What are Ozlandish Writings?

From July 2010 to December 2014 we ran OZLAND PICTURE STORIES as described below. Sadly though the number of writers reduced over the years and we decided to call it a day. We leave these as a record of the good times we had.

Are "You" ready to challenge your writing skills? Then participate in our OZLAND Picture Stories writing series at The Ozland Art Gallery.

Each month a new picture will be picked, from our OZLAND Artist of the Month collection, with different themes. Your goal is to write a 500-1000 word... poem... essay... or story about the picture picked. This is a chance for you to challenge your writing skills each month. Story can be written in ANY genre... sci fi... romance... ghost... fantasy... fiction... non-fiction... biography... mystery... historical... whatever your writing genre... feel free to experiment. Send your writing inworld to Sven Pertelson as a notecard to have it included on the web site. We meet at the The Ozland Art Gallery each Wednesday at Noon and 6pm SLT to read the latest submissions on voice. More Information

Wednesday, July 13, 2011

The Katt House - by lillian Morpork

The argument had been going on for at least six weeks, more like eight. Everyone had weighed in on it, from Grandma Ida and Grandpa Izaak (Iza) right down to little Delius.

Grandma Ida wanted the sign to have an outline of a house, with the house number painted on it. Grandpa thought just the number would do, on a not-to-big sign. There were suggestions for floral designs, birds, all kinds of things, until little Deli said “Why not a picture of cats? Like mine – the one with the three cats and snow falling?”

They all looked at each other, stunned at the simplicity of the idea, and amazed at how utterly perfect it was. Mother Camille (Cammy, for short) picked Deli up and hugged him.

“Son, you are the smartest boy in the world!” she exclaimed. “That picture would be perfect – though there are more than three Katts who will be living in the new house. It will certainly stand out, and all of our friends will be able to find us easily. Who’ll paint the sign?” she asked the others as she put Deli down.

“Cousin Eartha is a very good artist, and she painted Deli’s picture. Why not ask her?” Tabitha (aka Tabby) asked.
“Good idea, Eartha,” Father Thom said. “You’ll see her at school, so you can talk to her about it. We’ll supply the board and paint. Maybe she would paint ‘The Katts’ on it somewhere, just so everyone will know. I wonder what our new neighbours will think?” he chuckled.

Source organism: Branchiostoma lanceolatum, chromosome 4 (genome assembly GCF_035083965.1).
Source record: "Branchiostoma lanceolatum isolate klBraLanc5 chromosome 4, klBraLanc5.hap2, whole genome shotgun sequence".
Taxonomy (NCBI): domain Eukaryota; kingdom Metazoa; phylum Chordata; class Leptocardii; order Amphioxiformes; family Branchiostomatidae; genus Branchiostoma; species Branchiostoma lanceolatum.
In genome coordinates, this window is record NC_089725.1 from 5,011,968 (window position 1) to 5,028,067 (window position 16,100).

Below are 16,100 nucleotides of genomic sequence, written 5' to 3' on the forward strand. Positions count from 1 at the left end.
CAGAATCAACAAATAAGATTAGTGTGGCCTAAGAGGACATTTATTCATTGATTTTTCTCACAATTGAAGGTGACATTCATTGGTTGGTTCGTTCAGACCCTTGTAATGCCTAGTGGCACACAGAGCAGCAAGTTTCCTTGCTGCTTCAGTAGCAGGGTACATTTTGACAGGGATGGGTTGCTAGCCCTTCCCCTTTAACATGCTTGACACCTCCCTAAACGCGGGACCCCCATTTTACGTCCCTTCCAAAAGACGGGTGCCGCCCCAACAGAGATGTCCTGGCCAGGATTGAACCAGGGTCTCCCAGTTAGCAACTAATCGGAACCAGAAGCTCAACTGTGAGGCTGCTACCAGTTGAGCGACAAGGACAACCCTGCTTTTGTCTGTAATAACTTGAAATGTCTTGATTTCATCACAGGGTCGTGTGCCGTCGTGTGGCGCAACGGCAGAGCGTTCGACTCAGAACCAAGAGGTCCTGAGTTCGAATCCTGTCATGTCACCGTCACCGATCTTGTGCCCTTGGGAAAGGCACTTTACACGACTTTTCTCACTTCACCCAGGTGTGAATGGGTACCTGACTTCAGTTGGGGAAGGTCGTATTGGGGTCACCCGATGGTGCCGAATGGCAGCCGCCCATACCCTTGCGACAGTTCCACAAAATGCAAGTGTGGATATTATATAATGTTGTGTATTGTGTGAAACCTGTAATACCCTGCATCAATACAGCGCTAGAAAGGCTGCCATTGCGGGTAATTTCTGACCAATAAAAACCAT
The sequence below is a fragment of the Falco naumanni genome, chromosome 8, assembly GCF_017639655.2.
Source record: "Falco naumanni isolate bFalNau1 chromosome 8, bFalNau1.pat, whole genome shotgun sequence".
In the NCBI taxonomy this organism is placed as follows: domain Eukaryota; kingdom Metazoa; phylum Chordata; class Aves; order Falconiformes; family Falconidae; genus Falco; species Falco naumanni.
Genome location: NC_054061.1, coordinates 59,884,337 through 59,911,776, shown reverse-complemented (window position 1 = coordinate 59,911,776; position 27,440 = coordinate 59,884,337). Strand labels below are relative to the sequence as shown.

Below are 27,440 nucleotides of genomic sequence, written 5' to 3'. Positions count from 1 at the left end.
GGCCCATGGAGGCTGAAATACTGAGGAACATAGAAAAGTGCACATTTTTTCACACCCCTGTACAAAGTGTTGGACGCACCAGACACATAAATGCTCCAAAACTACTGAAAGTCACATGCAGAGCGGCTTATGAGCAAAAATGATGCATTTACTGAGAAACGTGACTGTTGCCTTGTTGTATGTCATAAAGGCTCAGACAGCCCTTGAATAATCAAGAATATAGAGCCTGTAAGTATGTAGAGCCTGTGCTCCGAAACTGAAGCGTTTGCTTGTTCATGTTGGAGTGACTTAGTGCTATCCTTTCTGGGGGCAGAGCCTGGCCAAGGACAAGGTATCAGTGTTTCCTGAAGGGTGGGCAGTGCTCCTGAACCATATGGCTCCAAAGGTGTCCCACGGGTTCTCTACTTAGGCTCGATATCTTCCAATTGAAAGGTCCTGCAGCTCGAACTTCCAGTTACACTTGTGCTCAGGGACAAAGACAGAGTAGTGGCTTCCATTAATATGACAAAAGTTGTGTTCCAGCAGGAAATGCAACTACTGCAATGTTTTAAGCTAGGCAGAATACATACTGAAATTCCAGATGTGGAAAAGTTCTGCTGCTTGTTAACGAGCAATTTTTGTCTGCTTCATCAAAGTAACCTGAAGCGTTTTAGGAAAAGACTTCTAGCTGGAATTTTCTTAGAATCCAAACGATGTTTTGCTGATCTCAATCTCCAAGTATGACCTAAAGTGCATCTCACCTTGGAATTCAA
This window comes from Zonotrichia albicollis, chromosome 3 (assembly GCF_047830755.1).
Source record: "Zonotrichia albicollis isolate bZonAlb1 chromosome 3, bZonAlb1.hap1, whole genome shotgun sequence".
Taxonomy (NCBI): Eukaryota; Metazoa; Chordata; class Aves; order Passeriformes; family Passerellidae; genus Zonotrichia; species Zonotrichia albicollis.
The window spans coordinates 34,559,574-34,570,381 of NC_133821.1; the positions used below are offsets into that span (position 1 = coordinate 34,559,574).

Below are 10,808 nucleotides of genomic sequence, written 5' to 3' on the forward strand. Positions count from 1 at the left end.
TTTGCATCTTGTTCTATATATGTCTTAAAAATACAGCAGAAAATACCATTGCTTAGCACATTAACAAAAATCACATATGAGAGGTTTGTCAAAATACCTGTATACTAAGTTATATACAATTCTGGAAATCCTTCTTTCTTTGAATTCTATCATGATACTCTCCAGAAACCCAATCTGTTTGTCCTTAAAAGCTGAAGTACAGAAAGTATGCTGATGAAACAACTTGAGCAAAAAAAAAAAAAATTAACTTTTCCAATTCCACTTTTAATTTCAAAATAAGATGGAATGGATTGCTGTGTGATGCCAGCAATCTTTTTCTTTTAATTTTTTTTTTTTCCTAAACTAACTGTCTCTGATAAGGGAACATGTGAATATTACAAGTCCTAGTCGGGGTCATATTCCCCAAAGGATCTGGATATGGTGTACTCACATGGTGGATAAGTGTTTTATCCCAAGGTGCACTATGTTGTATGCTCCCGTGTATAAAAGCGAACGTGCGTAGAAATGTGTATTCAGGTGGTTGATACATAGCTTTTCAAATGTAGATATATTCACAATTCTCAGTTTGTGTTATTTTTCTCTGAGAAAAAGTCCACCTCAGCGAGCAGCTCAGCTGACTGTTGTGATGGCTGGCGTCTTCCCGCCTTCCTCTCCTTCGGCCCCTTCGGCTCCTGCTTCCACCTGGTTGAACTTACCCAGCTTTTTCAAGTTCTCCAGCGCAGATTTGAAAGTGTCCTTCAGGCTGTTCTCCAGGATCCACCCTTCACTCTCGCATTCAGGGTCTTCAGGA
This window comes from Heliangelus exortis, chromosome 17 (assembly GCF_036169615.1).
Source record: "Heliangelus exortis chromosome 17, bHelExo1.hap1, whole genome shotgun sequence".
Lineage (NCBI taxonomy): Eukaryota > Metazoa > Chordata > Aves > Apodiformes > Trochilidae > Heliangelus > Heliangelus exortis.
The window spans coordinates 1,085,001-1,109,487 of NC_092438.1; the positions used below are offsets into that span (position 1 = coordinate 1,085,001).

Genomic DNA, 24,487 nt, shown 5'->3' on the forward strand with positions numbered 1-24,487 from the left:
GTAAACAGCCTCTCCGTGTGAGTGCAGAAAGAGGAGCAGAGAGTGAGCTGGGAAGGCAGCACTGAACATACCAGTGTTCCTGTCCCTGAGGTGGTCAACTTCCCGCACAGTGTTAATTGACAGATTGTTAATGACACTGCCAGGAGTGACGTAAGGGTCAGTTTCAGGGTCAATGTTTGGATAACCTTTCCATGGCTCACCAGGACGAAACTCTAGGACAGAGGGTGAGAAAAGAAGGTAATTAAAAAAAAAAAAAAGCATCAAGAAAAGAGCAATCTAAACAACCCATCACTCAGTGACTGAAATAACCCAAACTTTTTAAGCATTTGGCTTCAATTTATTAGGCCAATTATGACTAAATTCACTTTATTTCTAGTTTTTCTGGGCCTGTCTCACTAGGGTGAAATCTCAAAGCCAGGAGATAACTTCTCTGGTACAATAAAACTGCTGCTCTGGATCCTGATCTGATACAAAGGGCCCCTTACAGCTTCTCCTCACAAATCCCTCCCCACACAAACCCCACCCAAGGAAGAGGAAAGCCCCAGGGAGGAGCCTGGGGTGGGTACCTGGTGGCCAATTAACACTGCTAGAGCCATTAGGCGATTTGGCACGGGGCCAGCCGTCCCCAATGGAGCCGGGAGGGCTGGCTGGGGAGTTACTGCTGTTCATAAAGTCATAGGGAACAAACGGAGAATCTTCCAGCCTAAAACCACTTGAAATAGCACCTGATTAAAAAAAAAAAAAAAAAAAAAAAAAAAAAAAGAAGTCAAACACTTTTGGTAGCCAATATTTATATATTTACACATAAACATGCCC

The next few weeks were very busy as they packed, moved, and unpacked again. Then they went to work decorating the new house for Christmas, inside and out. At last, they would have enough room for everyone, with room to spare for guests. Tabby was really happy, because now, Eartha would be able to come for an overnight stay, and they could have their fill of girl talk and giggles. The finishing touch to the decorating was when the new sign was put in place at the end of the driveway. It was very easy to see, and quite decorative, and they were all very proud of little Deli for his idea. “Now, no one will get lost trying to find us!” Grandma Ida said in satisfaction.

Christmas day dawned bright and sunny, with a new blanket of dazzling white snow covering everything. Tabby and Deli were up very early, eager to open their gifts. Mother made them get dressed and have breakfast first, then they opened their stockings. There was enough in them to keep the children busy for some time, while Mother and Grandma Ida prepared the dinner.

Around one o’clock, Aunt Lilith (also called Lil) and Uncle Madison (Mad) arrived, loaded down with gifts and trailed by Eartha and Edison, their twin cousins. After all the excited greetings, and hugs and kisses, the children dressed and went outside to make a snowman. Many snowballs were thrown, and a lot of tussling and rolling around in the snow interrupted the procedure, but eventually their work of art was finished. Eartha had directed the building, so it really was a very artistic snowman. He wore a red and green scarf, and a top hat with a bunch of holly stuck in the band. He had four bright brass knobs down his chest for buttons, the toes of an old pair of shoes stuck out at the bottom, and he carried a cane hooked to one arm. All the adults came out to admire him. Then everyone went inside. Dinner was the usual feast – turkey and all the trimmings, and they all did justice to it. Finally, when the table was cleared and the dishes put in the dishwasher, they gathered in the living room around the tree.

“Hooray!” Deli shouted. “At last we can open our gifts!” everyone laughed, and Thom put on his Santa hat and proceeded with the distribution. The large pile of gaily wrapped parcels gradually shrank, until they were all gone. In their place was an even bigger pile of torn wrapping and empty boxes. Thom and Uncle Mad put all of the mess into a big garbage bag and Thom took it to the kitchen.

When he returned to the living room, Thom settled back in a comfortable chair with a glass of wine at his elbow, and sighed. “What a great way to start life in our new Katt house!” he said with a smile.

“I’ll drink to that,” Uncle Mad said, raising his glass. They all raised their glasses and toasted the new home, knowing that they would be happy there for a long time.

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